In this time of a fielding crisis for India, any fielding novelties take on a much larger role than they would normally.
Thus the innovations by the father-son duo of Michael and James Conford have become something of a talking point, their special orange bats a fad in the quest to raise fielding standards.
These bats have a light, rubbery material pasted on the face of a small fielding bat. So if you hit the ball, it goes twice as fast with half the effort, and there is no loud thwack of willow on leather. Thus the fielders don't get a clue how hard the ball is coming at them and the absence of sound forces them to sharpen their reflexes. They have to watch the ball only.
There's another device, the Snicker; a piece of plasticy-wood, it uses the pace (of the delivery) a lot more without giving away the point of impact. It also generates more pace from the top and can be manoeuvred better than a regular bat. This comes in handy for catch practice behind the wickets (for snicks or edges).
The fielders also learn to get an idea of where the ball will go by gauging the timing, in what is as close to match-simulation as possible. These Snickers come in four categories, each differing in the speed generated from the bat surface.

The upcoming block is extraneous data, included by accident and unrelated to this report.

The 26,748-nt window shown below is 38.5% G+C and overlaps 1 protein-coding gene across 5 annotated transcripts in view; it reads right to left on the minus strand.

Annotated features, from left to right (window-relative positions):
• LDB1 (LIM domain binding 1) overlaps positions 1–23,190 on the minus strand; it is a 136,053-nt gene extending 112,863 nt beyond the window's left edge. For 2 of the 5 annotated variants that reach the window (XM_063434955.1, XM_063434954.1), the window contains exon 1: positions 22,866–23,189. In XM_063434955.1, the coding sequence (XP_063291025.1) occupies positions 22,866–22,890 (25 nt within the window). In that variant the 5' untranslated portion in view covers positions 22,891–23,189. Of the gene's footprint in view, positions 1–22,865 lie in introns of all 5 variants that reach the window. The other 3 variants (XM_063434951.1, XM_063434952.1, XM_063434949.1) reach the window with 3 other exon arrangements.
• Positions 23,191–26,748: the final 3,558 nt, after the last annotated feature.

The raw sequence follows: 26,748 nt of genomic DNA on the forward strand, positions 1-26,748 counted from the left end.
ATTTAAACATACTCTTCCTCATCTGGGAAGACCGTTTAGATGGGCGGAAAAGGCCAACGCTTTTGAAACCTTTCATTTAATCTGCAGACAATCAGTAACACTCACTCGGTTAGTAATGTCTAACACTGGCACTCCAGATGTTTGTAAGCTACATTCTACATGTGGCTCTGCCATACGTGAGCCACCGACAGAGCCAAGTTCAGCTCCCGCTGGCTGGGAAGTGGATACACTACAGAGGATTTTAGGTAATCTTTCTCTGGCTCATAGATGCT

"It helps first-class and international cricketers improve their flexibility since the ball comes much faster than in normal match situations," says James, who turned out for England U-19 a decade ago before realising he wouldn't make the big league and joining his furniture- and bat-maker father in expanding their sports product line, Fusion Sports.
"The England management and a number of England players have found the innovative products supplied by Fusion to be an excellent aid," an England team spokesperson told HT. "They particularly like how these products help simulate match-like environments specific to fielding. We are able to construct comprehensive fielding drills which the players have responded to."
There is also a more simplistic innovation, a kind of foam "leg" with a nail attached to the foot part (which is stuck into the grass) and is used by bowlers to practice their yorkers, instead of using "cones". The aim is, of course, to hit the batsman's toe.
Interestingly, the Confords, who work out of a workshop in their Crewe home, spent seven years of trial and error in getting their rubbery fielding bats to gain national-level attention.
Michael says that not long ago, before Peter Moores acknowledged the usefulness of these innovations when he was the ECB's High Performance Academy director before taking over as the national coach, quite a few laughed off the equipment as "a Mickey Mouse thing" after just looking at it.
"But those same coaches from first-class county sides are now using the stuff and have apologised for their comments," he adds with a wry smile.